I'm looking forward to it because it will require the least amount of work for the biggest bang this year. There are plenty of spots that need a lot more work that I'm not particularly looking forward to. [g]

  • Jeff Singleton

    I'm looking forward to our 3 clusters of "Brownie Points" Baptisia that we planted last year. The flowers were beautiful and the foliage lasted long into the fall before we cut them back. I hear that they are very hardy....I hope that is true.



  • docmom_gw

    I am looking forward to starting a complete conversion of my newly purchased 2.3 acres into wildlife/pollinator habitat. I have about 70 pots of wintersown native perennials outside, and I just placed an order for $350 worth of native shrubs and trees. I will be embellishing the perennial seedlings with annual zinnias, tithonia, calendula, sunflowers and allysum this season. But, I first need to create the beds and put up fencing to protect against deer/rabbit damage. And even that has to wait until the snow melts and the ground thaws. So, I am itching for spring.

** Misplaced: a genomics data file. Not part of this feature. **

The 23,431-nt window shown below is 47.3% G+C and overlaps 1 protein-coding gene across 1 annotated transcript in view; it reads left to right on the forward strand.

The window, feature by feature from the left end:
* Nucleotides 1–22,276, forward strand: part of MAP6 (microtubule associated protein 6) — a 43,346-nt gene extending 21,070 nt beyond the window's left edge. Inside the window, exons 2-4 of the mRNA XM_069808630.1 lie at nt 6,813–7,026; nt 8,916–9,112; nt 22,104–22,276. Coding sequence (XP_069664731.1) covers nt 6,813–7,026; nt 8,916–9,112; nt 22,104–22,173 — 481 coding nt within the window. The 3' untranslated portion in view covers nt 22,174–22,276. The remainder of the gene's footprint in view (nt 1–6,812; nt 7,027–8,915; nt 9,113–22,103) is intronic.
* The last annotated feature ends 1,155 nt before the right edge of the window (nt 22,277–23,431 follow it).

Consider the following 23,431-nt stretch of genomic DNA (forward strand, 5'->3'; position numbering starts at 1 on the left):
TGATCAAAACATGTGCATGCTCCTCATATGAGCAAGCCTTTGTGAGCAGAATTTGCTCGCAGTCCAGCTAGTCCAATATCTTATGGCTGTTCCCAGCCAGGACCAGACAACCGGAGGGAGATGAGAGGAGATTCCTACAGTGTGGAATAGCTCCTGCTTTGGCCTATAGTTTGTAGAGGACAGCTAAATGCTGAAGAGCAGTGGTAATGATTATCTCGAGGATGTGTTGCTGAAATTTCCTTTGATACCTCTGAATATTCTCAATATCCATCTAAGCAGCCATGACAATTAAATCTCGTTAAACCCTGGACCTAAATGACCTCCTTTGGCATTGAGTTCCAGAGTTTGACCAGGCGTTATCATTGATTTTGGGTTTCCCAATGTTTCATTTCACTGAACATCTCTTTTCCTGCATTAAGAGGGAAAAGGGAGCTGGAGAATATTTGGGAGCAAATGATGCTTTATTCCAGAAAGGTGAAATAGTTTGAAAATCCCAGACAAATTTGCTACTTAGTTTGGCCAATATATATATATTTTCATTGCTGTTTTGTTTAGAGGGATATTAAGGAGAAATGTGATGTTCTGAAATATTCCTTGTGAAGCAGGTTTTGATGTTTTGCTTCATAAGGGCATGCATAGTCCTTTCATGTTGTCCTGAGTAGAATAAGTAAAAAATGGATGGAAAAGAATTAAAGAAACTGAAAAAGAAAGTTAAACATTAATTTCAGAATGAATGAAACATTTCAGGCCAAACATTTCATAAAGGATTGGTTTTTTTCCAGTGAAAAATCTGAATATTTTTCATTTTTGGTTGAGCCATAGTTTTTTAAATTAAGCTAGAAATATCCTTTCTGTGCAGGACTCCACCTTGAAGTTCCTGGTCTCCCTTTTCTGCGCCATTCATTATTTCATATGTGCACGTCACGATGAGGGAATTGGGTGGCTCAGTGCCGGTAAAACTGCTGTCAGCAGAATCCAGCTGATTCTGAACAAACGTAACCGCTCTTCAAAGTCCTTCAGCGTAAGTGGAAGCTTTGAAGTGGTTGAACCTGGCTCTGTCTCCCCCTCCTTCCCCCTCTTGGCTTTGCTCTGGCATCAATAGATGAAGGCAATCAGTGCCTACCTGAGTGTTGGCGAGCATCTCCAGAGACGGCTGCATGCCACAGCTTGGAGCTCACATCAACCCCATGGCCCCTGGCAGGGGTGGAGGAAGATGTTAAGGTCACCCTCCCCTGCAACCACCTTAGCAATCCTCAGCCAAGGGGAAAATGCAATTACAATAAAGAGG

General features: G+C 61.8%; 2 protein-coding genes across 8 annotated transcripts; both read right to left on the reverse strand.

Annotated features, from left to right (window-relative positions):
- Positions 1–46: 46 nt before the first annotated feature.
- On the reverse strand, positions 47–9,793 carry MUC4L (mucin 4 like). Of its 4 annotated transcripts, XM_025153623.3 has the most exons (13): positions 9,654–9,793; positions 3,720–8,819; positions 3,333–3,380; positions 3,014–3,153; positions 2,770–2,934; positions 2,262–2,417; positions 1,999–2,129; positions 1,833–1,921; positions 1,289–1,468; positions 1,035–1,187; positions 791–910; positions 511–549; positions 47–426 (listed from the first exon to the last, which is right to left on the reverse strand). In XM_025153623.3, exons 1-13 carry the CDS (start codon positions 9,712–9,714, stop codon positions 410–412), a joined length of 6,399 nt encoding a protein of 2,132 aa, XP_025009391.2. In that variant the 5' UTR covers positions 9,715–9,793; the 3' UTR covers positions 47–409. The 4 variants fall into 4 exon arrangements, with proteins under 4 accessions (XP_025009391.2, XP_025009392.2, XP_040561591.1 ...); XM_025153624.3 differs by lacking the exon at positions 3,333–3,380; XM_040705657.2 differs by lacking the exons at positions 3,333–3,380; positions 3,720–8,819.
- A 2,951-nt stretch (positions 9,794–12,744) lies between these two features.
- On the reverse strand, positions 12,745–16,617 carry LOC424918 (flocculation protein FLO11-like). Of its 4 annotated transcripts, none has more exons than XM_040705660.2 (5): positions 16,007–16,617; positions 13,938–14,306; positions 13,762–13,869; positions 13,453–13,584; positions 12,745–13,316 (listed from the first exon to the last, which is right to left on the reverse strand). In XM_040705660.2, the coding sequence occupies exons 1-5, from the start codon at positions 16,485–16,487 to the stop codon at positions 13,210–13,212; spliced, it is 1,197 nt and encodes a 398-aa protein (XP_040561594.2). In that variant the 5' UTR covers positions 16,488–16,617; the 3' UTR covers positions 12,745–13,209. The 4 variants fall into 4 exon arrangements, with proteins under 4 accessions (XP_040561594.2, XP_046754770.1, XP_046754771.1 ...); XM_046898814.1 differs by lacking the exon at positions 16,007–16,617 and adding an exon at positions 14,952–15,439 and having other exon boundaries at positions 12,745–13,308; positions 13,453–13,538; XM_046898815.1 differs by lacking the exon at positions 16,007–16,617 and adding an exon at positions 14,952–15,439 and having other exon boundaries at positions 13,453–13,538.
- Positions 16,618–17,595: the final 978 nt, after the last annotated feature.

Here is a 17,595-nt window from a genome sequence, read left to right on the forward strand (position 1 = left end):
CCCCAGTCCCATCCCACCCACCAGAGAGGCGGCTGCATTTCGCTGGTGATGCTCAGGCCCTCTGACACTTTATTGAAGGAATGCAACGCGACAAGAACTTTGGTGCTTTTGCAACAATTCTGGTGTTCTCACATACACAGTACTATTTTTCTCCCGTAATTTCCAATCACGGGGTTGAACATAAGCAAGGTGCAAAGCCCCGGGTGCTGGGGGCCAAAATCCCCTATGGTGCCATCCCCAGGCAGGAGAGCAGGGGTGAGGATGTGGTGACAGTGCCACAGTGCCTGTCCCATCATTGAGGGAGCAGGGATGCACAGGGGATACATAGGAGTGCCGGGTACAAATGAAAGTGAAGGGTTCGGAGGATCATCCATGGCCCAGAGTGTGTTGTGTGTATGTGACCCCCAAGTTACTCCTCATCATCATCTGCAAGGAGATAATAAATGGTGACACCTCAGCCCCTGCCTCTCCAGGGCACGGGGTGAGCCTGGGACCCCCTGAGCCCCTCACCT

• oursteelers 8B PNW

    Ok, well now I’M waiting for Faith’s living tunnel. That is gonna be wonderful!!!!

  • djacobz568sewi

    I created a large sun bed last fall and now I have to plant it! Looking forward to adding sun hostas and some other perennI also.

    P.s. the tree has been moved out into the bed.

  • rob333 (zone 7a)

    It's irony, I know, but it's leap year! You know, sleep, creep, leap... I've finally had some plants in the ground long enough, it may finally look like a real garden. I didn't get to really get to work until the beginning of 2017, even though I'd been there since the end of 2015. It's getting there. Finally!!!! *I've gardened many other places, for a long time. This is a new to me house. 101 years old, but it had no garden.

  • docmom_gw

    Rob,

    Sounds like a great project. It is fun to see plants start to reach their mature stature. Please share photos. Do you have before and after pictures?